The internal code representation seen by Frama-C, often called normalized code, or CIL code (see Kernel for details), is presented in the left panel, which is typically in the center of the graphical interface. The original code is presented in the right.
This simple, hello world!-style code allows us to see some operations performed by Frama-C:
const char * is cast to
Many Frama-C plug-ins are integrated into the GUI: they add panels, controls and displays, to bring useful information to the user in the most efficient way possible.
In the screenshot above, we see, on the left, the file tree panel, which displays the list of globals (functions and variables) in the program. In this case, the Metrics and Eva plug-ins were enabled, and the file tree display includes three extra columns: percentage of dead code, number of dead statements, and total number of statements per function.
The user can sort by any of these columns, and a right-click enables a series of filters on them.
Ctrl+F enables textual search. Unreachable function names are crossed out.
All of this information can be obtained via reports and in textual form, but their tight integration in the GUI greatly increases productivity and the semantic understanding of a code base. The screenshot below showcases several plug-ins having graphical components integrated into the GUI.
The Frama-C GUI allows parametrizing and re-running analyses.
Besides the syntactic facilities, the Frama-C GUI is especially useful to handle the semantic properties which are the specialty of the Frama-C framework.
All properties of interest (runtime errors, function contracts, etc.) are displayed in the GUI as ACSL annotations interspersed with the code, with colored markers indicating their current status in the platform (valid, invalid, unknown, no proof attempted, etc.). A filterable list allows inspecting them and quickly navigating the code to find the points of interest.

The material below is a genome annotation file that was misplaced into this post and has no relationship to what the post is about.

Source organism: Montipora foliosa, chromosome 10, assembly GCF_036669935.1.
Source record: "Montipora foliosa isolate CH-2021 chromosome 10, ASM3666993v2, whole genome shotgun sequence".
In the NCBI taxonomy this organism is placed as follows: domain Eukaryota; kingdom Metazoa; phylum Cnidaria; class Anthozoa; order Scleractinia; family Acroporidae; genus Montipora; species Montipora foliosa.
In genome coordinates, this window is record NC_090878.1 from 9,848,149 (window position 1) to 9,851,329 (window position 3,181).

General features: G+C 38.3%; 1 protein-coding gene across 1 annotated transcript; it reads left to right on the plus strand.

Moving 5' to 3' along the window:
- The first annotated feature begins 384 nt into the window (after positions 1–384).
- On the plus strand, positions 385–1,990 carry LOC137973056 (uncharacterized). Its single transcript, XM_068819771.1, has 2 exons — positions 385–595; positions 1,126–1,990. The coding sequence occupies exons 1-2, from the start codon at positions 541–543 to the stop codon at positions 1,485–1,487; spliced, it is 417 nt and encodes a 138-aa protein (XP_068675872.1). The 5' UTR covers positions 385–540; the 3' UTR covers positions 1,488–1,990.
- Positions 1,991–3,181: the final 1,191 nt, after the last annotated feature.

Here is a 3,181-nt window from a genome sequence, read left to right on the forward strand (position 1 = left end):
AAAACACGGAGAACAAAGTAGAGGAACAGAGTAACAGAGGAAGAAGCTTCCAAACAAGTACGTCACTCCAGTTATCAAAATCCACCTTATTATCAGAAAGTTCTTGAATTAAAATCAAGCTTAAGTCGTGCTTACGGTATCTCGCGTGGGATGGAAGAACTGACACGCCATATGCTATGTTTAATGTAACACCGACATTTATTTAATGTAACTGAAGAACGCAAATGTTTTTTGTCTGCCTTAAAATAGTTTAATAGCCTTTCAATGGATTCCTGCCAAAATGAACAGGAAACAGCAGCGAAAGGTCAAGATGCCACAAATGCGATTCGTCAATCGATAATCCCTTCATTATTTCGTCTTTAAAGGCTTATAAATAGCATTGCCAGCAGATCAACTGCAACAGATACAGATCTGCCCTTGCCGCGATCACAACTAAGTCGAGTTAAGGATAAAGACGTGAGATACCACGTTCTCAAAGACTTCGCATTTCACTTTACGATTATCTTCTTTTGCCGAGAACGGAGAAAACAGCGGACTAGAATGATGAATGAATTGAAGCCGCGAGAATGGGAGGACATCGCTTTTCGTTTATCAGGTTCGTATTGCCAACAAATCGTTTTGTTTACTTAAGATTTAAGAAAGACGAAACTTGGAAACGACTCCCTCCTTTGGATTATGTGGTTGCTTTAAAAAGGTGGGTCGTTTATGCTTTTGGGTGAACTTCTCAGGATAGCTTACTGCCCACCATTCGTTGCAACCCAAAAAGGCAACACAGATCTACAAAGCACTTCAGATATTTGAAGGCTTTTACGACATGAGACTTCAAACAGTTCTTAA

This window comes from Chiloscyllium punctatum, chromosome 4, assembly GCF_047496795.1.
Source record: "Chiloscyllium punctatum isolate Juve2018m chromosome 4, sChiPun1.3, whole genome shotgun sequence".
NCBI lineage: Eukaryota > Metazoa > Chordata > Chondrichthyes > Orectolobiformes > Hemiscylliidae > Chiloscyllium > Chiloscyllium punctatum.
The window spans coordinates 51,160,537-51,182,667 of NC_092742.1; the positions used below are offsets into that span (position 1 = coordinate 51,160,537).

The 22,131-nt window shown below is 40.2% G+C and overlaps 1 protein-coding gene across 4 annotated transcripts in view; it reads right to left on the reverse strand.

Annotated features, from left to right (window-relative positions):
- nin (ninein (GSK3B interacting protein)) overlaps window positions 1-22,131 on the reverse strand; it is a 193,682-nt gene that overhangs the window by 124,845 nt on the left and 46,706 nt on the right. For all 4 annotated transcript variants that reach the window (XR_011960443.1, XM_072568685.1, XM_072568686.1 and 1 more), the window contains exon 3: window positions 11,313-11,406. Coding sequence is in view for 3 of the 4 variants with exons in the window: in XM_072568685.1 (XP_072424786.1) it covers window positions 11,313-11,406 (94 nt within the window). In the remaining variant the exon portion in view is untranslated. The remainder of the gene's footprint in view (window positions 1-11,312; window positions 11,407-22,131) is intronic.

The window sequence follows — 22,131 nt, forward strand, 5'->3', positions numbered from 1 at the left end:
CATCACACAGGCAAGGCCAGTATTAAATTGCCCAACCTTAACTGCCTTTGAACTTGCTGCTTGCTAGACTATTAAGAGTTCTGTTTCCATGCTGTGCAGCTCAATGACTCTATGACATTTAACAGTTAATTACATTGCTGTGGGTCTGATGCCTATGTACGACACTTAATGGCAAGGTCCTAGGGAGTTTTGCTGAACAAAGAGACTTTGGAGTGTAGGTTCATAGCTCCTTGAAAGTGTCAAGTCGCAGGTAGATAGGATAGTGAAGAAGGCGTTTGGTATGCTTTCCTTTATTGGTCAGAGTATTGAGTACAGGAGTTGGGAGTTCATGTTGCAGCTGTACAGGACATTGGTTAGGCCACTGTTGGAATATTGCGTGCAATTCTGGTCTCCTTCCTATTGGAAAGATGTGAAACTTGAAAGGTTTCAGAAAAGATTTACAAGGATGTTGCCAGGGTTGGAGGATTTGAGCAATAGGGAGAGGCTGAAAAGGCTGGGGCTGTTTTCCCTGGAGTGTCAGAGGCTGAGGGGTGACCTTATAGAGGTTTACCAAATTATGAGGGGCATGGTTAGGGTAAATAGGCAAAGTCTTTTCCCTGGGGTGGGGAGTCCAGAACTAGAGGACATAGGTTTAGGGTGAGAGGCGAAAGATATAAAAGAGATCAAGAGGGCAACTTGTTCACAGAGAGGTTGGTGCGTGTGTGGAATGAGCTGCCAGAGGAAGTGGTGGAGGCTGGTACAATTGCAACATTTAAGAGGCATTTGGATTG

In the example above, the original code contained a call to a
COPY macro, which in fact calls the library function
memcpy. That function, along with several others in the standard C library, has an ACSL specification provided by the Frama-C team. That specification establishes some properties which must be verified to ensure the absence of runtime errors (e.g., the destination must point to valid memory). These properties are displayed by the GUI at the point where they must be verified. They have a green circle next to them, indicating that at least one Frama-C plug-in was able to prove them.
Conversely, the yellow circle before the
if, at the beginning of the function, indicates that a plug-in (Eva, in this case) attempted to prove the property but was unable to; another plug-in may try it and update the status accordingly.